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Article | October 31, 1997
Unit-dose packaging for the garden
Consumers crave convenience, so this lawn and garden products manufacturer serves it up: single-dose pouches of home insecticides.
Perfecting the pouch One of Gulfstream's primary concerns in development of a suitable pouch was child-resistance. Said to be the first time a mainstream chemical product has been put into a pouch keeping children from coming into contact with the chemicals was a high priority. The company chose Valeron® film from Valéron Strength Films (Houston TX) for its protocol-tested and child-resistant performance. With the help of Valéron Strength Films and converter Star Packaging (College Park GA) the company developed film comprising a six-color reverse-printed 48-ga Mylar® film from DuPont (Wilmington DE) 3-mil Valeron a high-density polyethylene layer and 1.5-mil of DuPont Surlyn® as a heat-seal layer on the inside. Other benefits of the pouch which measures 3" x 5" include reduced materials cost. Compared to a 1-gal rigid HDPE container packaging costs are reduced 87%. Source reduction is 97% says Valéron Strength Films and shipping weights are said to have been reduced 99% compared to a 1-gal container. Another consideration was EPA regulations. The small size of the pouch didn't allow sufficient space for all the mandatory product infor-mation. Gulfstream's answer to this dilemma came in the form of a booklet label from CCL Label (Itasca IL). But unforseen problems came when contract packager BPS Inc. (Helena AR) wanted to affix the labels in-line at the time of production. CCL Labeling Equipment (Monrovia CA) custom-built a labeler that applies the labels right on the company's horizontal form/fill/seal machine. The labeler says CCL is one of the first of its kind. Ready to roll With those initial bugs worked out BPS was ready to roll into production. Using rollstock from Star Packaging BPS produces the pouches at speeds of 60/min. Compared to 1-gal jugs this translates into a 445% increase in speeds. After pouches are sealed they're sent in bulk to Samples Partnership (Berlin NJ) for secondary packaging into folding cartons consisting of 20-pt SBS. These are placed into corrugated shippers consisting of 200#-test E-flute kraft paper that double as a point-of-purchase display. Both are from Rock-Tenn (Norcross GA). Holding 160 units the display measures 14" wide x 32" high x 4" deep and weighs only 14 lb. This allows easy positioning in high traffic areas of stores while reducing warehouse space. Suggested retail price ranges from $2.49 to $2.99 per pack. Competitive full-strength products retail for about $12 per gallon says Gulfstream. GardenTech Singles are available in Kmart Lowe's True Value Hardware and in Home Depots in the Southeast. The product has been successful enough to warrant introduction of a fifth product to fight fire ants.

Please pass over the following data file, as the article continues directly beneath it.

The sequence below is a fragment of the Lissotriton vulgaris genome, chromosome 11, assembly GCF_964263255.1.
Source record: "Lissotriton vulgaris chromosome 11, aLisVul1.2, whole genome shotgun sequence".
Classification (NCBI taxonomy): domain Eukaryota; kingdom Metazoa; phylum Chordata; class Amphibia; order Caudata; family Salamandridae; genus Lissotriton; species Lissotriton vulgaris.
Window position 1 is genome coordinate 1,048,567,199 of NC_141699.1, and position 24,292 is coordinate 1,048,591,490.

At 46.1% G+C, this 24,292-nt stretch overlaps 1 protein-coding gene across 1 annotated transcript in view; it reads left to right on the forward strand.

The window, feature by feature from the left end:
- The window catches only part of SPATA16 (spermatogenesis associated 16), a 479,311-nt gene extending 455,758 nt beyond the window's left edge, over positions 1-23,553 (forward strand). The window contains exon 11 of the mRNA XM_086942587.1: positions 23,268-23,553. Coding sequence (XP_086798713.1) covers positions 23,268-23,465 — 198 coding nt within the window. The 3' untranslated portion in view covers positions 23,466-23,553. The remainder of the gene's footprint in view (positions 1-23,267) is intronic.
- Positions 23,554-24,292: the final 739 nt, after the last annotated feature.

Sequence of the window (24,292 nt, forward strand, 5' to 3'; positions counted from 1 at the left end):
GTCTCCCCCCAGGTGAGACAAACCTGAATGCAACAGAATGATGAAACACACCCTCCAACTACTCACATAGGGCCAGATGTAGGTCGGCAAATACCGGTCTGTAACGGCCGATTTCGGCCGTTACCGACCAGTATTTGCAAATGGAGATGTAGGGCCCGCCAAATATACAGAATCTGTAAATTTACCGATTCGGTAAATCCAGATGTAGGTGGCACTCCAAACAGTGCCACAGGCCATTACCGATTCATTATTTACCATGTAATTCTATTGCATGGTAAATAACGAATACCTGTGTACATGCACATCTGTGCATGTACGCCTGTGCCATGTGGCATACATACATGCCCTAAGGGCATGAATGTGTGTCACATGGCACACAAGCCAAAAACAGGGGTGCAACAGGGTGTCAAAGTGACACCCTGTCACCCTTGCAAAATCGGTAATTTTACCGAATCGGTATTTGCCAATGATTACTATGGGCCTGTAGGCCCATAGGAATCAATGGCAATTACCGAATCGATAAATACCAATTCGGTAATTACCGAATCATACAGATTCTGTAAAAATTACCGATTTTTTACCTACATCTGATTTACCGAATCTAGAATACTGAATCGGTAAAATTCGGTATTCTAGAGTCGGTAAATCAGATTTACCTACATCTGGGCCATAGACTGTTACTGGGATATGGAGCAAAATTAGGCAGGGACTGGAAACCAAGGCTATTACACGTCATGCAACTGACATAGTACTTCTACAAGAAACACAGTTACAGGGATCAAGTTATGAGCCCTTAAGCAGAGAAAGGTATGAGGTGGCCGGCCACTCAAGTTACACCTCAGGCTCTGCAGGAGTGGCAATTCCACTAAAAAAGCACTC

The rise of single-serve prepared food products on the retail market is a strong indicator that consumers crave convenience. And if that's true for foods it's safe to assume they want convenience in gardening too. That was the concept that Gulfstream Home and Garden used in developing GardenTech(TM) Singles(TM) single-dose pouches of lawn and garden chemicals. Four of the Lexington KY-based company's popular products were introduced nationally this past spring. The package won both the Environmental Achievement award and a Gold Star in the Outdoor/Gardening category in the 1997 AmeriStar Package Awards sponsored by the Institute of Packaging Professionals. The pouches hold up to 1.5 oz depending on the product. Directions instruct consumers to open pouches with scissors pour contents into a watering can or sprayer bottle and mix with water to make one gallon of insecticide. The chemicals are then sprayed on affected areas. Four varieties include Sevin®Insecticide Singles for control of lawn bugs Diazinon(TM) Insecticide Singles for control of yard bugs Herbicide Singles for weeds and Fungicide Singles for plant disease. Says Darren Horst vp of sales & marketing at Gulfstream "A lot of food products have been introduced in single-serve sizes. We felt customers have gotten accustomed to purchasing a smaller unit dosage and paying a bit of a premium for the convenience. "We did a lot of research" he continues "that told us that consumers were (A) confused about purchasing lawn and garden chemicals and (B) concerned about purchasing larger quantities like pints and quarts of concentrates-which make 30 to 60 gallons of the stuff-because that meant that opened conventional packages were sitting around their garages for seasons."
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